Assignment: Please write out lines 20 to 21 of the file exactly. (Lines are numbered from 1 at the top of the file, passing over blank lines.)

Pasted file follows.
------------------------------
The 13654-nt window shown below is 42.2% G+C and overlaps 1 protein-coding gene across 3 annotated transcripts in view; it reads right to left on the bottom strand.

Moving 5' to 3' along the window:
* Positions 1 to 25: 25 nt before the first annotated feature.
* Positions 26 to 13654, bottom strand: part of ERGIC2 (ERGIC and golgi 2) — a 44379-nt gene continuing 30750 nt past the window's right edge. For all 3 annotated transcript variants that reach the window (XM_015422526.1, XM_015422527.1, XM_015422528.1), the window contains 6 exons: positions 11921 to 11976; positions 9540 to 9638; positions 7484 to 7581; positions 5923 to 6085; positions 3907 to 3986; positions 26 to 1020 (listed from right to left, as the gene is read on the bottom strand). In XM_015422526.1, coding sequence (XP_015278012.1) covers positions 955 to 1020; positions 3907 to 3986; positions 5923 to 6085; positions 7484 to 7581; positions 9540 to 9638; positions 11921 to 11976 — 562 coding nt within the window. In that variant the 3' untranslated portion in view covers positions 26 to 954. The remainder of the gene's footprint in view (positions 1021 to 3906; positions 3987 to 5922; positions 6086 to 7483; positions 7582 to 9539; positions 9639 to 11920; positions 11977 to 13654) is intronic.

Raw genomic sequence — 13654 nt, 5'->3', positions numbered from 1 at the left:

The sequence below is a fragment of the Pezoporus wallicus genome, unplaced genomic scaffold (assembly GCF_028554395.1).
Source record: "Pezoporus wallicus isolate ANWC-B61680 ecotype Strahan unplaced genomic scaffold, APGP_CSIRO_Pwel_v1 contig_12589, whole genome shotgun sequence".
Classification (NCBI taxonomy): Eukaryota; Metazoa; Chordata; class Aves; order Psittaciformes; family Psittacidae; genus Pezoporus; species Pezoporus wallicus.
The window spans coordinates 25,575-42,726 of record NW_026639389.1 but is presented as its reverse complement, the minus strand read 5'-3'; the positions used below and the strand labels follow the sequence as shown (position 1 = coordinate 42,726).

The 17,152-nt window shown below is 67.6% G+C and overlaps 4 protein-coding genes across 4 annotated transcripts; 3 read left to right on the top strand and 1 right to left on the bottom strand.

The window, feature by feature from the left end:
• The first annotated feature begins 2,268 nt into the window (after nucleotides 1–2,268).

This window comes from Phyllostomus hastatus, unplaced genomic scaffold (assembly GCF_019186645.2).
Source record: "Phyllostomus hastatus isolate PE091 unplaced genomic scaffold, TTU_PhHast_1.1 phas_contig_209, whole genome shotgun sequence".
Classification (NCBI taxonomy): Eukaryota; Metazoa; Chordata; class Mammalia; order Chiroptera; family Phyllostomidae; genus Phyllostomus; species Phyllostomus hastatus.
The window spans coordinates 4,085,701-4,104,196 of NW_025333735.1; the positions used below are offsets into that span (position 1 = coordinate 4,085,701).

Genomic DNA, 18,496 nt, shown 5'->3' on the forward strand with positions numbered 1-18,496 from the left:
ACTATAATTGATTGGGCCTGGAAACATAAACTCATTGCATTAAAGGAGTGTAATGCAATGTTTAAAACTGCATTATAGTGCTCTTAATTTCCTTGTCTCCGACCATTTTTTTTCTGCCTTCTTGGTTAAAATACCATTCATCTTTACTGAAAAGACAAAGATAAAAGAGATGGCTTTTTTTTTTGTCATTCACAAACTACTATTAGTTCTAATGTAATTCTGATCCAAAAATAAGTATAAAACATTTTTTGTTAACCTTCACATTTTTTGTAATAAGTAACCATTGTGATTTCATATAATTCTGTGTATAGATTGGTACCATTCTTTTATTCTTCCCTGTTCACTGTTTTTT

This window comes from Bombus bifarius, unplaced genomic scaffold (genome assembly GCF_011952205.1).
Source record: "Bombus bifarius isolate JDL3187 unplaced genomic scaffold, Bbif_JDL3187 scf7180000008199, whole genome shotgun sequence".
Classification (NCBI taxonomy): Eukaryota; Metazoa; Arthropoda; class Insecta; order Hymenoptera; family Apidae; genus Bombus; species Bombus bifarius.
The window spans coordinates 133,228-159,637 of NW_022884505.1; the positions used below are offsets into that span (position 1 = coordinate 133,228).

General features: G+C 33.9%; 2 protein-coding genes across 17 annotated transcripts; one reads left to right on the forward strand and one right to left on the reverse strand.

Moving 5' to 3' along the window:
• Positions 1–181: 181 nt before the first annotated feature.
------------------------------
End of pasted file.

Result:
Source record: "Bombus bifarius isolate JDL3187 unplaced genomic scaffold, Bbif_JDL3187 scf7180000008199, whole genome shotgun sequence".
Classification (NCBI taxonomy): Eukaryota; Metazoa; Arthropoda; class Insecta; order Hymenoptera; family Apidae; genus Bombus; species Bombus bifarius.